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The emergence of cognitive hearing science.
Linköping University, Department of Clinical and Experimental Medicine, Oto-Rhiono-Laryngology and Head & Neck Surgery. Linköping University, Faculty of Health Sciences.
Linköping University, Department of Clinical and Experimental Medicine, Technical Audiology. Linköping University, Faculty of Health Sciences.
Linköping University, Department of Behavioural Sciences and Learning. Linköping University, Faculty of Arts and Sciences. Östergötlands Läns Landsting, Reconstruction Centre, Department of ENT - Head and Neck Surgery UHL.
University of Toronto.
2009 (English)In: Scandinavian journal of psychology, ISSN 1467-9450, Vol. 50, no 5, 371-384 p.Article, review/survey (Refereed) Published
Abstract [en]

Cognitive Hearing Science or Auditory Cognitive Science is an emerging field of interdisciplinary research concerning the interactions between hearing and cognition. It follows a trend over the last half century for interdisciplinary fields to develop, beginning with Neuroscience, then Cognitive Science, then Cognitive Neuroscience, and then Cognitive Vision Science. A common theme is that an interdisciplinary approach is necessary to understand complex human behaviors, to develop technologies incorporating knowledge of these behaviors, and to find solutions for individuals with impairments that undermine typical behaviors. Accordingly, researchers in traditional academic disciplines, such as Psychology, Physiology, Linguistics, Philosophy, Anthropology, and Sociology benefit from collaborations with each other, and with researchers in Computer Science and Engineering working on the design of technologies, and with health professionals working with individuals who have impairments. The factors that triggered the emergence of Cognitive Hearing Science include the maturation of the component disciplines of Hearing Science and Cognitive Science, new opportunities to use complex digital signal-processing to design technologies suited to performance in challenging everyday environments, and increasing social imperatives to help people whose communication problems span hearing and cognition. Cognitive Hearing Science is illustrated in research on three general topics: (1) language processing in challenging listening conditions; (2) use of auditory communication technologies or the visual modality to boost performance; (3) changes in performance with development, aging, and rehabilitative training. Future directions for modeling and the translation of research into practice are suggested.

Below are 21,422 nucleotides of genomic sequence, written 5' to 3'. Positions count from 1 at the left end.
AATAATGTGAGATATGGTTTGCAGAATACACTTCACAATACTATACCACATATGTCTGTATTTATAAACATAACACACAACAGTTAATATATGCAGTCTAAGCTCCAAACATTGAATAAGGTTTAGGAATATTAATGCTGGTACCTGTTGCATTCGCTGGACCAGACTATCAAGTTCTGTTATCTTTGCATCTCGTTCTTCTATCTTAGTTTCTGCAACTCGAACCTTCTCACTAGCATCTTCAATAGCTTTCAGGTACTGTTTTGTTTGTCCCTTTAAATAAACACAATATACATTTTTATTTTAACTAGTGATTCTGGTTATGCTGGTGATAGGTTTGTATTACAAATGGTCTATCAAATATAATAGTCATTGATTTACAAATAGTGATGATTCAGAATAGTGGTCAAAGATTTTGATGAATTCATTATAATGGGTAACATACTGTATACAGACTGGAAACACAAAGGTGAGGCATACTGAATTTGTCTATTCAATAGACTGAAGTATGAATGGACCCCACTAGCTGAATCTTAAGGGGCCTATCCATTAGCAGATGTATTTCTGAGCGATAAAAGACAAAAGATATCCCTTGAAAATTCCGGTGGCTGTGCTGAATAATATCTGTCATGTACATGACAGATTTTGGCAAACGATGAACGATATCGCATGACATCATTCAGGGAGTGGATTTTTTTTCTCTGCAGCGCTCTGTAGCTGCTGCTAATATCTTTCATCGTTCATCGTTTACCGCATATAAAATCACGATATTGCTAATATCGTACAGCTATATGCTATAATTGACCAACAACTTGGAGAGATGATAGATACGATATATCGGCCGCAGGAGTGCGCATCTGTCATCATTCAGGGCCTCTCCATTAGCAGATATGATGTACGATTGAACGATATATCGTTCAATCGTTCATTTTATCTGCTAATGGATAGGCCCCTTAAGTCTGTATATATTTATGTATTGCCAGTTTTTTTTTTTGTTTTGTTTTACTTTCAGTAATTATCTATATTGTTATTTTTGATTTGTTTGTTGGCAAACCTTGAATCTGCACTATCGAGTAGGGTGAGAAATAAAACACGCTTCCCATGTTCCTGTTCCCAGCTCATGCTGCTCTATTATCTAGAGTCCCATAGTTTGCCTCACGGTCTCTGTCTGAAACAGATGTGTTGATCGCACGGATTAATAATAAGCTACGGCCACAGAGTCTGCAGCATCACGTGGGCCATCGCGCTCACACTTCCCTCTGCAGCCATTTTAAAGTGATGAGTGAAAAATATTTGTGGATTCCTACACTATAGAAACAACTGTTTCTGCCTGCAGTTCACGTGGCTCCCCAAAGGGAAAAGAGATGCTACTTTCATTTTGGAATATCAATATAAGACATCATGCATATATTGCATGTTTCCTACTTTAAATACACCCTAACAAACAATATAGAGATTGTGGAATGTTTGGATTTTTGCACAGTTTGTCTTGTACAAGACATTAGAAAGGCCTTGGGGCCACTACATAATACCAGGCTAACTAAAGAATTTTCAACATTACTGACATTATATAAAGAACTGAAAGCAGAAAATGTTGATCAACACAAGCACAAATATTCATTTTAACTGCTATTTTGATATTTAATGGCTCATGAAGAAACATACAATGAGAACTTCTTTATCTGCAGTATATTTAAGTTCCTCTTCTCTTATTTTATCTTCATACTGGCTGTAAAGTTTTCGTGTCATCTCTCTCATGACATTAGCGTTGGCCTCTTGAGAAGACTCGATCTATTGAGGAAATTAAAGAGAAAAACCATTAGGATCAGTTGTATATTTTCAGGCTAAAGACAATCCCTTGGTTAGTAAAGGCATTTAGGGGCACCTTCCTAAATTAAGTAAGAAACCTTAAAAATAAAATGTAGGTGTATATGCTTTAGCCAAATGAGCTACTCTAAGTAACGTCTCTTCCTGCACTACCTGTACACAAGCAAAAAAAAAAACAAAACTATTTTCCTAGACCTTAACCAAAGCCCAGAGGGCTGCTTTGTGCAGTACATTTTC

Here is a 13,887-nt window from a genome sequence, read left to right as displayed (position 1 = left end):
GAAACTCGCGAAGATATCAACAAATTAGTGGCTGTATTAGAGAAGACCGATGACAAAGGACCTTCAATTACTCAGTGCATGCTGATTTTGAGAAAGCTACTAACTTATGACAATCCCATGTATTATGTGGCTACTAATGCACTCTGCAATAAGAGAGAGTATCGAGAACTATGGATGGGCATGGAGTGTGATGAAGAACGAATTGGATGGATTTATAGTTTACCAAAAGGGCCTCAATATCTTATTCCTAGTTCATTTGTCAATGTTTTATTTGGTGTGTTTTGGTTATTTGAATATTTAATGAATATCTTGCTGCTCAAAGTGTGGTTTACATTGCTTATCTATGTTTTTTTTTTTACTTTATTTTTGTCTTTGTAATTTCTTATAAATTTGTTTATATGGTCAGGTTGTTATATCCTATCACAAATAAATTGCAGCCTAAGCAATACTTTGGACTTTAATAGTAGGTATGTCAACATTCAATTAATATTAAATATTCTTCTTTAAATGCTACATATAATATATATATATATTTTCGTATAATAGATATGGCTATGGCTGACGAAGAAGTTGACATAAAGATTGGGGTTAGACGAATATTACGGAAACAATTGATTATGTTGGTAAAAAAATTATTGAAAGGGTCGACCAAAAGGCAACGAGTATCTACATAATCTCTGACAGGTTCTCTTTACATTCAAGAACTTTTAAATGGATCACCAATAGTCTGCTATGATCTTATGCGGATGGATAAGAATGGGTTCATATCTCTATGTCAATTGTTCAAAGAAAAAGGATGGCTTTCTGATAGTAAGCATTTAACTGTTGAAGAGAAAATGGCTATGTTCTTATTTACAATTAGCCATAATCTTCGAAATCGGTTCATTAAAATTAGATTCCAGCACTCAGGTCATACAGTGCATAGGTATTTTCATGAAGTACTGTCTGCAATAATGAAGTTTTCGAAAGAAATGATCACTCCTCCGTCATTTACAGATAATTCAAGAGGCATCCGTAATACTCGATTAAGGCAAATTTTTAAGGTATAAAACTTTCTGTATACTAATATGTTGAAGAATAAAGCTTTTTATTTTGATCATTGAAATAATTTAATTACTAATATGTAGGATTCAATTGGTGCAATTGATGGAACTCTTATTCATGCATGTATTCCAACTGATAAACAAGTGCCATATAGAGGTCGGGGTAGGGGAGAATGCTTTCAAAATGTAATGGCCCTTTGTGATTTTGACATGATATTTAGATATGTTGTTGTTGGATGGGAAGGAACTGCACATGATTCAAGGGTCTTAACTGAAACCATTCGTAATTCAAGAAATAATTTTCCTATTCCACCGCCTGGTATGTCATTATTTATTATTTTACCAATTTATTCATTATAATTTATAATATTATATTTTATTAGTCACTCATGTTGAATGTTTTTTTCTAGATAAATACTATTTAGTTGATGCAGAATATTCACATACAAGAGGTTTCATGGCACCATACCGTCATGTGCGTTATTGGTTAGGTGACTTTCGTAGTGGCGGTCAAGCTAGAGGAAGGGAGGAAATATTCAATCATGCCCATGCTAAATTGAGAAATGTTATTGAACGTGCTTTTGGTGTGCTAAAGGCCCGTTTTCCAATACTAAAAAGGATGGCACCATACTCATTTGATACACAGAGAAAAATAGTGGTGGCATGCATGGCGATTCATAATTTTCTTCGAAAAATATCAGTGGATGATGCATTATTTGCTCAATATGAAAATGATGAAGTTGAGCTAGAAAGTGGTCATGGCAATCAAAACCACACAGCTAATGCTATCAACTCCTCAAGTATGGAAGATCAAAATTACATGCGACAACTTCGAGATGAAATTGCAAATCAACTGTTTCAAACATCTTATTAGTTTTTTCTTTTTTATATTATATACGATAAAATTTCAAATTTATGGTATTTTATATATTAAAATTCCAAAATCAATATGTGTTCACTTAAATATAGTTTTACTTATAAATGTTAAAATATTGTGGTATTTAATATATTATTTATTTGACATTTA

Place, publisher, year, edition, pages
2009. Vol. 50, no 5, 371-384 p.
Keyword [en]
Hearing • cognition • hearing loss • working memory • development • aging • rehabilitation • cochlear implant • hearing aid • language
National Category
Other Clinical Medicine Psychology
Identifiers
URN: urn:nbn:se:liu:diva-21335DOI: 10.1111/j.1467-9450.2009.00753.xISI: 000270129900002PubMedID: 19778385OAI: oai:DiVA.org:liu-21335DiVA: diva2:241078
Note

The definitive version is available at www.blackwell-synergy.com: Stig Arlinger, Thomas Lunner, Björn Lyxell and M Kathleen Pichora-Fuller, The emergence of cognitive hearing science., 2009, Scandinavian journal of psychology, (50), 5, 371-384. http://dx.doi.org/10.1111/j.1467-9450.2009.00753.x Copyright: Blackwell Publishing

Available from: 2009-10-01 Created: 2009-10-01 Last updated: 2017-01-16

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Arlinger, StigLunner, ThomasLyxell, Björn

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Oto-Rhiono-Laryngology and Head & Neck SurgeryFaculty of Health SciencesTechnical AudiologyDepartment of Behavioural Sciences and LearningFaculty of Arts and SciencesDepartment of ENT - Head and Neck Surgery UHL
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